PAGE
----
M&S and Topshop workers demand to get living wage
DOZENS of disgruntled Marks & Spencer workers in Santa hats took over the retailer’s flagship store in London yesterday to demand the living wage.
Community organisation Citizens UK supporters paraded outside the shopfronts of clothing giant Topshop and beloved British brand M&S calling for the staff to be paid the London living wage of £9.40 an hour.
But M&S management was unmoved by the Christmas plea, saying their lowest rate was above George Osborne’s planned minimum wage of £7.20 an hour.
Former M&S employee Oli Knowles stood outside the Oxford Street shop talking to customers about the campaign and delivering golden coins.
He said: “Consumers do feel passionate about the living wage and were shocked to discover the retailer they know, trust and value, don’t pay their own staff a wage that’s enough to live on.”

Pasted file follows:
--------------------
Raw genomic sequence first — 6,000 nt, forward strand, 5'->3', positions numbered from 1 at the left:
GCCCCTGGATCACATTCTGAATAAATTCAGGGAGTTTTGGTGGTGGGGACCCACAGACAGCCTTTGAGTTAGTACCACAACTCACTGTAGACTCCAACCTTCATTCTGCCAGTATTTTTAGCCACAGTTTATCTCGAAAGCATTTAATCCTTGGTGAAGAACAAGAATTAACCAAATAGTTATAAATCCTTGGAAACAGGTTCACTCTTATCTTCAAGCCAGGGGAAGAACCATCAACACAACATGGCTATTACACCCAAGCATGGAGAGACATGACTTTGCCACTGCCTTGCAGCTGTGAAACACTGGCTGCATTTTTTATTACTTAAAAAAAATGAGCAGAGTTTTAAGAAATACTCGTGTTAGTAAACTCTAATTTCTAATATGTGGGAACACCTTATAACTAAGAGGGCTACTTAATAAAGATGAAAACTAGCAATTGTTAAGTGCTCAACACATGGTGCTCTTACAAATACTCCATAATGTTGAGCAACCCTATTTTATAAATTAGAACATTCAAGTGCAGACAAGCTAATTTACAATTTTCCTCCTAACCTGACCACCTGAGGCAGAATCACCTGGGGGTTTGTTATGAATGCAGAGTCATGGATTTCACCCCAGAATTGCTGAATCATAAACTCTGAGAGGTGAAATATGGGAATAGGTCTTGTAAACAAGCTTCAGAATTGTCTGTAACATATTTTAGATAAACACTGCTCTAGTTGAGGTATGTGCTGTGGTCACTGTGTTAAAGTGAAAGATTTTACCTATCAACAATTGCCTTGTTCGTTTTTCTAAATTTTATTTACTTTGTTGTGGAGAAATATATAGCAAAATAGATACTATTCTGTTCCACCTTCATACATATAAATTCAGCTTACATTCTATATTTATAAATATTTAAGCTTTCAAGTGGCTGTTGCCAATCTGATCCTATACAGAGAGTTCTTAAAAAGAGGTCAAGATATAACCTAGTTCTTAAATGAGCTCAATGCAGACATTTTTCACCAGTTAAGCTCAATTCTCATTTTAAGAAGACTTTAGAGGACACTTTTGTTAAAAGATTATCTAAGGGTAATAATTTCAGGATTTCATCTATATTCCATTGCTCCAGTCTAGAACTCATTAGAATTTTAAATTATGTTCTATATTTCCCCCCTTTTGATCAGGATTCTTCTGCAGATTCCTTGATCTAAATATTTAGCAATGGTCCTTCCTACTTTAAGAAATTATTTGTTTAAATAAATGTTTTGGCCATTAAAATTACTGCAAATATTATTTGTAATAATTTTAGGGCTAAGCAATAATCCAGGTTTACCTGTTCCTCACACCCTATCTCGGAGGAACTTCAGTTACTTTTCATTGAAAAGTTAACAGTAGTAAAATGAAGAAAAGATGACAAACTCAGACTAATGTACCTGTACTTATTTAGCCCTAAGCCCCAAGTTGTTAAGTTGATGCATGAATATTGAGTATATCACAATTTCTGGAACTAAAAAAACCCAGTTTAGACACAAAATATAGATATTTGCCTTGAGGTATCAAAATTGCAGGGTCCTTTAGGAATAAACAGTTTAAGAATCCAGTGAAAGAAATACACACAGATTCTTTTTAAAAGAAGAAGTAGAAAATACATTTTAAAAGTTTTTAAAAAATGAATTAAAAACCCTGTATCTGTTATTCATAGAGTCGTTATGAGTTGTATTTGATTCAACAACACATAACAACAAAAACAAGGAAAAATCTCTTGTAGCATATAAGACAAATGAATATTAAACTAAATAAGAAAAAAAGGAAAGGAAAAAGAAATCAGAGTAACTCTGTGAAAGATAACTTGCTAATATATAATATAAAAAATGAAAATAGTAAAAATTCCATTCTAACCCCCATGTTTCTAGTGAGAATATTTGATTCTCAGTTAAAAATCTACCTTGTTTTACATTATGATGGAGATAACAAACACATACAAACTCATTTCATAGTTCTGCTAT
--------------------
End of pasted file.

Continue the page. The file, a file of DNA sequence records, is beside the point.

The 27-year-old left the company after finding his salary of £8.26 an hour impossible to live on in London.
He said that despite living with his girlfriend in a house shared with seven others, he still ate poorly and had to cycle everywhere as public transport was unaffordable.
An M&S spokeswoman told the Star she had not registered any events of note outside the flagship store, but added: “Our permanent customer assistant rate is above the new national living wage set out by the government.
“In addition, we offer a 20 per cent employee discount, a contributory pension and annual bonus scheme, as well as other lifestyle benefits.”
M&S made £661 million profit last year, while Topshop’s parent company Arcadia raked in £252m.
Cleaners at Topshop, like mother-of-three Susanna, earn a miserable £6.75 per hour.
She said: “Life on less than the living wage is a very difficult place to be. I feel trapped.
“I’m a hard worker, and it’s important that my daughters see me working, not just taking from the government.
“If businesses could pay the living wage then taxpayers would save money and I might even have a bit to spend in shops myself.”